It is important to note that any given lawyer’s collaborative team model approach will vary depending on training, knowledge, skill and attitude as well as perceived economic variables. Some lawyers observe that the more involvement of team members the greater the cost. This has proven to be a concern of many clients. Other lawyers believe that cost is mitigated by the value-add of the other team members and the likelihood of an improved process and outcome. Cost / benefit outcome research is not available and hence decisions tend to be argued on the basis of anecdotal information and the value the respective lawyer places on each model by virtue of their training or experience. However, many believe that as the legal community fully comes to appreciate the value and power of ever evolving team models, the “sell” will fall away to a notion of “standard operating procedures” where working in fulsome teams will be taken for granted and hence unchallenged.
As teams are more knowledgeably differentiated amongst Collaborative Family Practitioners, the practitioners will learn of other dimensions differentiating the respective models. Those dimensions include communication between members, the hierarchical organization of the team and degree of role diffusion. Further, the greater the communication between team members, the flatter the structure, and the degree to which participants are co-trained not only in principals of collaboration, but also for cross-discipline knowledge and practice, the teams moves across a continuum from least to most inclusive of team members and where power, authority and control of the outcome shifts from the professionals to the parties.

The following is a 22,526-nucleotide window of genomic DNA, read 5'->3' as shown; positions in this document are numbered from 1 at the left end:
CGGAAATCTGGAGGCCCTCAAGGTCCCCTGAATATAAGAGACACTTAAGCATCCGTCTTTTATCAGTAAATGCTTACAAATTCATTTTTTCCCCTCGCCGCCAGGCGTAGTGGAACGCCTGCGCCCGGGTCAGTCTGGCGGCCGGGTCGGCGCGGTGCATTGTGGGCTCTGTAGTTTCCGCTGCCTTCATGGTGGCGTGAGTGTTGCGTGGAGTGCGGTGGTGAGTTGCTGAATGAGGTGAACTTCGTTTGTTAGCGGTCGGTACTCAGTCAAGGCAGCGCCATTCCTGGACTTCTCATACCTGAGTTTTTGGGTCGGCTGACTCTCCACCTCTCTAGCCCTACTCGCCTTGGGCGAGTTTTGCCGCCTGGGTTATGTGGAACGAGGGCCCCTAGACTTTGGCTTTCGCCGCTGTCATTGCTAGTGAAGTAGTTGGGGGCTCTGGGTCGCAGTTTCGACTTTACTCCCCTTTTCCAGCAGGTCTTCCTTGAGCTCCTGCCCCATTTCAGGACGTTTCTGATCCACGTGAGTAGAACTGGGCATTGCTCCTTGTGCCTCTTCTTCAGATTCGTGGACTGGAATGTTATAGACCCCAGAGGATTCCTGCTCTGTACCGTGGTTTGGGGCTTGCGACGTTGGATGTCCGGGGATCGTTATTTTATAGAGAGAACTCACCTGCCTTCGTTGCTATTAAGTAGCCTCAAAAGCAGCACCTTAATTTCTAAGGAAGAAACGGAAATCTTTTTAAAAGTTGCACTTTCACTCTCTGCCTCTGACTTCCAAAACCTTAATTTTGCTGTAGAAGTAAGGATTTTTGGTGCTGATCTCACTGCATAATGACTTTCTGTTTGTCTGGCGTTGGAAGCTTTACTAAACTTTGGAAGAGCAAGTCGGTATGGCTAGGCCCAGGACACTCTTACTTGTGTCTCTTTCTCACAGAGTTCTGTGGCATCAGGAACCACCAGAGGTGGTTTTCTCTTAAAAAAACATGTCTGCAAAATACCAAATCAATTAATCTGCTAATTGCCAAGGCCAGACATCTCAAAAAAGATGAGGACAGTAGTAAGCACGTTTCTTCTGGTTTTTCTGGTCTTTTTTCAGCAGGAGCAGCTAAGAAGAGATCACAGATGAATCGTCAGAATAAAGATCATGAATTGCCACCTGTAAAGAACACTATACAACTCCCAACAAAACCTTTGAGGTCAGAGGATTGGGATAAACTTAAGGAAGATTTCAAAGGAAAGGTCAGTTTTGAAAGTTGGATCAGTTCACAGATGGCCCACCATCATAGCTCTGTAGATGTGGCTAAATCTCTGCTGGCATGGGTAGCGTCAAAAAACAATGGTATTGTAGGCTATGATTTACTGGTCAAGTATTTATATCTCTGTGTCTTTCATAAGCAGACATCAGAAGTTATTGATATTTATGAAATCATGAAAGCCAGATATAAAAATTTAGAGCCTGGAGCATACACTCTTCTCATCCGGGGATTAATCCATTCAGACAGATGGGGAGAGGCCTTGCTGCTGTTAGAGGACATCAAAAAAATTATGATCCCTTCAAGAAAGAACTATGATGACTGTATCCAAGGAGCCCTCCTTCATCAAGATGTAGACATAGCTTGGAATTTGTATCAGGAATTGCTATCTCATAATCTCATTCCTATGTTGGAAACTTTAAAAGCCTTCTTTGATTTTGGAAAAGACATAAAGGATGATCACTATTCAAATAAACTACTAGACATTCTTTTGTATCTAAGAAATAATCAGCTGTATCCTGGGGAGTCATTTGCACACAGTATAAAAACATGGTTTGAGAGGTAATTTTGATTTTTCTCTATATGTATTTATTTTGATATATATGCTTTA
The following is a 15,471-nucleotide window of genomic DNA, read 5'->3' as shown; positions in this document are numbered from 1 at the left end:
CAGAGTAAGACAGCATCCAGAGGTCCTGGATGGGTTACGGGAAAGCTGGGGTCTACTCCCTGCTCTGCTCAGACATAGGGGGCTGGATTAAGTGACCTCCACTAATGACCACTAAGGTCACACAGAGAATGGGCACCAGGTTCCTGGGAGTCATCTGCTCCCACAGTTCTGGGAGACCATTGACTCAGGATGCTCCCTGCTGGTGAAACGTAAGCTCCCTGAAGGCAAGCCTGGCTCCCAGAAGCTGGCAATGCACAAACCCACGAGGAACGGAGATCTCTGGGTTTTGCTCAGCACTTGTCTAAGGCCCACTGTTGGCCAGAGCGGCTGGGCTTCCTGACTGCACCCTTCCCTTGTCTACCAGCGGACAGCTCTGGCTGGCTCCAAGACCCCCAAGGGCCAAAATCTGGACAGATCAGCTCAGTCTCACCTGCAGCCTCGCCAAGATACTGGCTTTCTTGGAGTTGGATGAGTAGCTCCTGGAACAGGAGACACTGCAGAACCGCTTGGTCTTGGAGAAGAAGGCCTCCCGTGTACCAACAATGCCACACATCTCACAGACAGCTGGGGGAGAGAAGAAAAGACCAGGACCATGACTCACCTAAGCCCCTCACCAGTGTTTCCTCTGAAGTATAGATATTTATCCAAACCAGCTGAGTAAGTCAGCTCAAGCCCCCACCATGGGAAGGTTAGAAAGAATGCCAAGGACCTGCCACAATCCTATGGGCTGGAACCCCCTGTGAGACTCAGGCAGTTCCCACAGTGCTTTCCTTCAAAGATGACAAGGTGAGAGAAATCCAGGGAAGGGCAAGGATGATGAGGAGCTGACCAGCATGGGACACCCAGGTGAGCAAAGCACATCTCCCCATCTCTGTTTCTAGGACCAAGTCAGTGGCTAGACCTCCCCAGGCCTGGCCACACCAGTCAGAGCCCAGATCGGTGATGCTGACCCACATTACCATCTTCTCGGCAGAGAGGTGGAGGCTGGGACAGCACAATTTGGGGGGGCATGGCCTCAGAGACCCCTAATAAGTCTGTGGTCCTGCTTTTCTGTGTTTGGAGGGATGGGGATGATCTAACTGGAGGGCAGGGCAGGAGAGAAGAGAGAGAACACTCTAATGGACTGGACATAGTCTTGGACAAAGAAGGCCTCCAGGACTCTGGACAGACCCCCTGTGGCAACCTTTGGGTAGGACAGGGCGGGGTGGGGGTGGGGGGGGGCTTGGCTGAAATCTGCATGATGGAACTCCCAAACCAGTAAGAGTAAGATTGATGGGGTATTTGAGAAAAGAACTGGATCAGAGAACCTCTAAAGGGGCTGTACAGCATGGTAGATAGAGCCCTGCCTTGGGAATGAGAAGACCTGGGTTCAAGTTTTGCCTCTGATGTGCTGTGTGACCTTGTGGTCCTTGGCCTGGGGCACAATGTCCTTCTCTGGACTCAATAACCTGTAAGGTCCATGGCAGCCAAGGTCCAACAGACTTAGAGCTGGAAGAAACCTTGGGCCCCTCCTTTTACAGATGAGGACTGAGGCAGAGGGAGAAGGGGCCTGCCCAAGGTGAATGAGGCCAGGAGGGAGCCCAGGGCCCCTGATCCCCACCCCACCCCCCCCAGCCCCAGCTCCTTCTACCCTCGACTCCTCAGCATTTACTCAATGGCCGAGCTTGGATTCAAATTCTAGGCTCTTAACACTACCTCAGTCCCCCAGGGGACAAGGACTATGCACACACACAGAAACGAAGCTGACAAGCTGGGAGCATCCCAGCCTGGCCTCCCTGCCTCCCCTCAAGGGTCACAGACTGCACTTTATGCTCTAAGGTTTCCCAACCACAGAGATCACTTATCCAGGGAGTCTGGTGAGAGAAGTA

Research on separation or divorce settlement agreements suggest that the more the clients have control of their goals, process and outcome, and the more a consensus driven approach is used, the greater the robustness and durability of those agreements. In other words, more issues may be settled in a manner in which the clients are likely to respect and maintain the agreement.